Unfamiliarity is actually one of people’s biggest fears. Overcoming fear of the unfamiliar is a huge step in being an adult.

28. You are not required to have children. But if you do have children they are yours. You will fully devote to them and their needs and make them your priority. Your family and friends will likely help you, but do not expect a village to care for your offspring-it is your job.

29. The roll of the dice and the risk of gaming bets (from cards to billiard balls) have inspired both prayer and statistics. Attempting to predict the chaos of the universe supplies both reasonable and irrational mental gymnastics from lucky underwear to advanced physics. Your choice is important.

The Great MES Dead at 60 . . . Is there anybody there?? . . .

I feel I should say a few words.
I’m always curious about those things we love, loved, and will love. Do they have meaning?
Mark Edward Smith, also known as MES or the poet vocalist anchor of the rock band The Fall has died (January 24th 2018). And it is perfectly meaningless, hell I didn’t know him. By all accounts, especially Ben Pritchard’s, and Steve Hanley’s (both former band mates who tell some cringingly disappointing tales) he was a difficult handful of unknowable drunkenness. But just the same I feel something, don’t I? If it’s not meaningful it’s at least noteworthy.
Kurt Vonnegut says that he met Jack Kerouac when Kerouac was unknowable. Someone set up the meeting but Kerouac was such a drunk he was basically a crazed person. Vonnegut’s son came home during the meeting and was at the time basically a hippy, with a backpack and shaggy look. Kerouac apparently launched into the younger Vonnegut angrily saying “You think you know me?!” Kurt’s son didn’t know him at all and was bewildered by the onslaught. The story is a sad tale, alcohol had ravaged Kerouac. Whatever Kerouac had once been was lost now, and the man wasn’t even fifty yet.
My good friend Joe Murphy managed to meet MES in Canada. He was on his honeymoon with our dear friend Ellen, whom he’d managed to marry in the early 90s (that long ago?). Sitting at a restaurant Joe happened to realize he was looking at MES at another table. Sure enough they were in town for a show, and Joe bought him a drink. MES came over to their table and thanked Joe. Joe told me later that MES had been seriously soused and was remarkably pungent. He offered to put the newlyweds on the guest list, but later when Joe and Ellen went to see if they were, they indeed weren’t on the guest list and they had other things to explore. No big deal, but perhaps MES in a nutshell?
We’d seen the Fall a number of times in the 80s each time with Brixie doing material off mid-80s albums Wonderful and Frightening World of the Fall, and well as This Nation’s Saving Grace. My friends and I argued over what Fall was the best Fall, my favorite was the Fall of slightly previous albums like Hex Enduction Hour and Slates. I adored their skronking rough-edged wholly unproduced sound. Most of their recordings from the early albums sounded like one off garage tapings. Things that would never have required a studio, and part of the appeal of that was the fact that we too had a band and we too had terrible cellar recordings of our efforts. It felt right to be associated with a band that sounded something like we could achieve. There was something else though, something deeper that resonated with our little group of mates, and that was MES’s poetic cloud. He excelled in a poetry of something akin to a rock pile, or a garbage heap, or maybe a word hurricane. It was indescribable and vast. It was his own literature. No one wrote or performed the sort of verbal onslaught MES did, and probably no one ever will again. I will provide a favorite example the song is called “Leave the Capitol”:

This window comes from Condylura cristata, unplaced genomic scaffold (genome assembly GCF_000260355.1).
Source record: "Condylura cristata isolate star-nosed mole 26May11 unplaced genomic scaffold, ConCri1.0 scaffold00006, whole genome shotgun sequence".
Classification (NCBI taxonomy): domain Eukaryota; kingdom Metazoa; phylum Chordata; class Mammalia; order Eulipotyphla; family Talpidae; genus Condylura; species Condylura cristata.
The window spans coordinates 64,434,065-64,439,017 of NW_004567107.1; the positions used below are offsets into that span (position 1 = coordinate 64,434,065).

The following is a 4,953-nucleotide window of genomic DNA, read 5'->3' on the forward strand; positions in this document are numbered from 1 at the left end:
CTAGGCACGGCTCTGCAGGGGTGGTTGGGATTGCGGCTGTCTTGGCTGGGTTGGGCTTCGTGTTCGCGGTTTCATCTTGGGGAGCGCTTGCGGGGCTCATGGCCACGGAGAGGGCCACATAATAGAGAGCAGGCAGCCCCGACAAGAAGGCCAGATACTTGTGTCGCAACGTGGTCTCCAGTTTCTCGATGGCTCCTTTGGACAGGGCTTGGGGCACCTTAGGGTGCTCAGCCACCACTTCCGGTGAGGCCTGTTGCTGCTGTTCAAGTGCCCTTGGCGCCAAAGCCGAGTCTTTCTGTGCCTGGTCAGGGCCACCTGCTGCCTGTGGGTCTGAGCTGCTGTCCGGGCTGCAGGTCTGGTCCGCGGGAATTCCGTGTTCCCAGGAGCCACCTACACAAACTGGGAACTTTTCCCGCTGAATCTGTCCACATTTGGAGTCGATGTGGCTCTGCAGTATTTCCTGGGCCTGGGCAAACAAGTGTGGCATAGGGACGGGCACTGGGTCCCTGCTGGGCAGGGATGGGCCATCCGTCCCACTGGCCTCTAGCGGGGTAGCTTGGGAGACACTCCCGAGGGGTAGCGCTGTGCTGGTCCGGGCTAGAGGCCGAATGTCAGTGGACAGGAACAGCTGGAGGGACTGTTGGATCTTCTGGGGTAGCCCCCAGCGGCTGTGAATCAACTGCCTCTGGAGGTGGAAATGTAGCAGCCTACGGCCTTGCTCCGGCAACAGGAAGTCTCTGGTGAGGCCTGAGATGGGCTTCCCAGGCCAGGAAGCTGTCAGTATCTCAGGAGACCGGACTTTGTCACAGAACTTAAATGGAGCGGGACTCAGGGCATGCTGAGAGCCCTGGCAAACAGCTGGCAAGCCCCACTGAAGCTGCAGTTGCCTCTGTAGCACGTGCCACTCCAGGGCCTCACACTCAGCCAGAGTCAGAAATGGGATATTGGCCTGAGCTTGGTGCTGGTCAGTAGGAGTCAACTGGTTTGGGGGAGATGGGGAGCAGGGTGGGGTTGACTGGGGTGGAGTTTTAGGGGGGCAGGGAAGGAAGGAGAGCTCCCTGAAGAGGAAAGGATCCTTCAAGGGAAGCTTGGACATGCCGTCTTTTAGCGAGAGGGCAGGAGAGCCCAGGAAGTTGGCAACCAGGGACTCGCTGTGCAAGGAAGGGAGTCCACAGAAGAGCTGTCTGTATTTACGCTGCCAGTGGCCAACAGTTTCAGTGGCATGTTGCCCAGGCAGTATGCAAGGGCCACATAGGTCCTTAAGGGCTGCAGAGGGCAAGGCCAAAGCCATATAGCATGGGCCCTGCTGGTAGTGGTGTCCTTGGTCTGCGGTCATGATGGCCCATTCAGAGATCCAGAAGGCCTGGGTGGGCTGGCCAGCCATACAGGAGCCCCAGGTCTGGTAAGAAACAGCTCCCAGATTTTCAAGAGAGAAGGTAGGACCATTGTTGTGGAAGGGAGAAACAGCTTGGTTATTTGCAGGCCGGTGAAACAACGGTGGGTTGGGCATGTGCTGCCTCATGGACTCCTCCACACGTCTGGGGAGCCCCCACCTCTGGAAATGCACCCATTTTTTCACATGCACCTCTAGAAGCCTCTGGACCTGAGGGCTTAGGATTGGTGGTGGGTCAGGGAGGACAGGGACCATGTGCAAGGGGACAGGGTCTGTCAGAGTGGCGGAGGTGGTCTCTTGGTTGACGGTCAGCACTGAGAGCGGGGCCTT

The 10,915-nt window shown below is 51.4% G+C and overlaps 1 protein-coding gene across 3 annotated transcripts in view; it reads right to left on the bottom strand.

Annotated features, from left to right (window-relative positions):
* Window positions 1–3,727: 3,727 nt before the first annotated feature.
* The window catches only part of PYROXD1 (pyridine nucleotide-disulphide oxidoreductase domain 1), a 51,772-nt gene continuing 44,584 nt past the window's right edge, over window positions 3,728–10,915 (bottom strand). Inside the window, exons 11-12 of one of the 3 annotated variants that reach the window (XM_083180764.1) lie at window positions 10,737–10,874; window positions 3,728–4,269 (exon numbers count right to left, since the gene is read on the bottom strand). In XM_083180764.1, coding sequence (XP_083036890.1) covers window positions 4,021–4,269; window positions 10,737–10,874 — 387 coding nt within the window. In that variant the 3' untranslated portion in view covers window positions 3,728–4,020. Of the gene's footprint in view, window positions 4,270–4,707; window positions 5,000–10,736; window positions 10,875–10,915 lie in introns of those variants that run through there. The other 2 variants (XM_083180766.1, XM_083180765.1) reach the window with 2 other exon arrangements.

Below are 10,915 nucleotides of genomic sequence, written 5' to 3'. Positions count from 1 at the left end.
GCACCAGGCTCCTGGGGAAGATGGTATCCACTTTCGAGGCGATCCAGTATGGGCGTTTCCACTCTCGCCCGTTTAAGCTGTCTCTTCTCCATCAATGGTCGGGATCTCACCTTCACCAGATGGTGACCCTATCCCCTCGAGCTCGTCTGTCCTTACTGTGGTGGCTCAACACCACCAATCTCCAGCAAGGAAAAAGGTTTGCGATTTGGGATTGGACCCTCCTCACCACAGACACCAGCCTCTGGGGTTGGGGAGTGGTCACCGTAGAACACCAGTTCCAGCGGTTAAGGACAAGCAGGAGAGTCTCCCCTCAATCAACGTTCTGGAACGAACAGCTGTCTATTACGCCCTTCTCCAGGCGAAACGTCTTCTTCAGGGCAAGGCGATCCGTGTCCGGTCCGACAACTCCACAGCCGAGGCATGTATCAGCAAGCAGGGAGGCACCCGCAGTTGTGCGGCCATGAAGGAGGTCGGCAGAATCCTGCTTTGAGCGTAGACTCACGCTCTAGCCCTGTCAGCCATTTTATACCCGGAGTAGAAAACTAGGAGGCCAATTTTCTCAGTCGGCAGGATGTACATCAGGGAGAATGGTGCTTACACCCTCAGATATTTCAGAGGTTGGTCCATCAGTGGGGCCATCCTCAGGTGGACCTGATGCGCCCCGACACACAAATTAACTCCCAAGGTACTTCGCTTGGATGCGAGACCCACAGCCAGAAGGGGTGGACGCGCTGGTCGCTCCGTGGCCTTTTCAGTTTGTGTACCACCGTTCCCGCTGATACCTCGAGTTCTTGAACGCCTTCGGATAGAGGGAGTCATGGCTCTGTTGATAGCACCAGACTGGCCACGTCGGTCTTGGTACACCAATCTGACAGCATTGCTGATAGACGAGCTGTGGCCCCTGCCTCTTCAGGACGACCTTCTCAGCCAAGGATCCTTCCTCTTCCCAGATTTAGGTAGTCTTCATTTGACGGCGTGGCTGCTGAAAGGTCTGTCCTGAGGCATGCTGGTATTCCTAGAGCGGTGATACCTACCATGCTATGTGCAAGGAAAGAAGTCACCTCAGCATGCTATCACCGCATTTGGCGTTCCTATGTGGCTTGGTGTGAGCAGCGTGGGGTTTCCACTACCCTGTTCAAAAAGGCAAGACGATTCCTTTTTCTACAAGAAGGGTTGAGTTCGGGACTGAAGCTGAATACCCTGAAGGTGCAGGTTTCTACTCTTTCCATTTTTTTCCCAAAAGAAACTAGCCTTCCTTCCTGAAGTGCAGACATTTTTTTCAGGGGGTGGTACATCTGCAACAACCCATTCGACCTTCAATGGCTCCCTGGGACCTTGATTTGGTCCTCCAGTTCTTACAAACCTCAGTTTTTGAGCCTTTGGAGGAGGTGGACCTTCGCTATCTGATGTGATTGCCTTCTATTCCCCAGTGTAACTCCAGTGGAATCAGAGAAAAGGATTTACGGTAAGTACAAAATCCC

The tables covered in beer
showbizwhines, minute detail
its a hand on the shoulder in Leicester Square
its vaudeville pub back room dusty pictures of
white frocked girls and music teachers
the beds too clean
the waters poison for the system

Then you know in your brain
LEAVE THE CAPITOL!
EXIT THIS ROMAN SHELL!
Then you know you must leave the capitol
straight home straight home straight home
then you know in your brain
you know in your brain
leave the capitol

it will not drag me down
I will leave this ten times town
I will leave this fucking dump
one room one room
Hotel maids smile in unison
then you know in your brain
you know in your brain
LEAVE THE CAPITOL
EXIT THIS ROMAN SHELL
then you know you must leave the capitol

I laughed at the great God Pan
I didnae, I didnae
I laughed at the great God Pan
I didnae, I didnae, I didnae, I didnae
Leave the Capitol
Exist the roman shell
Then you know you must leave the capitol

Pan resides in Welsh green masquerades
on Welsh cat caravans
but the monty
Hides in curtains
grey blackish cream
and all the paintings you recall
all the side stepped cars
all the brutish laughs
from the flat and the wild dog downstairs

MES delivers all that over a very catchy riff and a tight performance of the band. I don’t think they ever did this one live for us, but I always loved it. You should go listen to it on the Youtube. He somehow makes it all fit makes it all feel like you’re listening to a pop song. Do we know what he’s talking about? Hell does even he? Bob Dylan used to rave about that, the people, especially the conservative ears, waiting desperately for his attack on mainstream culture or the meaning of the Vietnam War. They wanted so much to hear in his lyrics a clear message to their youth that was inciting them to reject the world they’d worked so hard to create (or so we all like to think, really the world is an accident of the many independent activities). Dylan always refused to agree, asked instead what things meant to people who listened to him. I don’t know if MES wrote the same way, if he was blank and just letting it happen. But it is an artist’s way. Art often enough is a bridge we build to someplace we don’t know, and crossing a distance we have no idea about, and lastly providing a reason or purpose that is entirely non-existent. Luigi Serafina some thirty plus years ago created a whole encyclopedia, that is occasionally added to over the years, of a non-existent world full of non-existent animals and plants, invented natural phenomena, occupations and activities that cannot be interpreted as the language of the Codex Serafinianus is also an artful creation. It is possibly the most useless thing ever painstakingly made, but it is nonetheless beautiful and inspiring. The author said he wanted to create, in part, the feeling of a child looking at a book before reading was possible.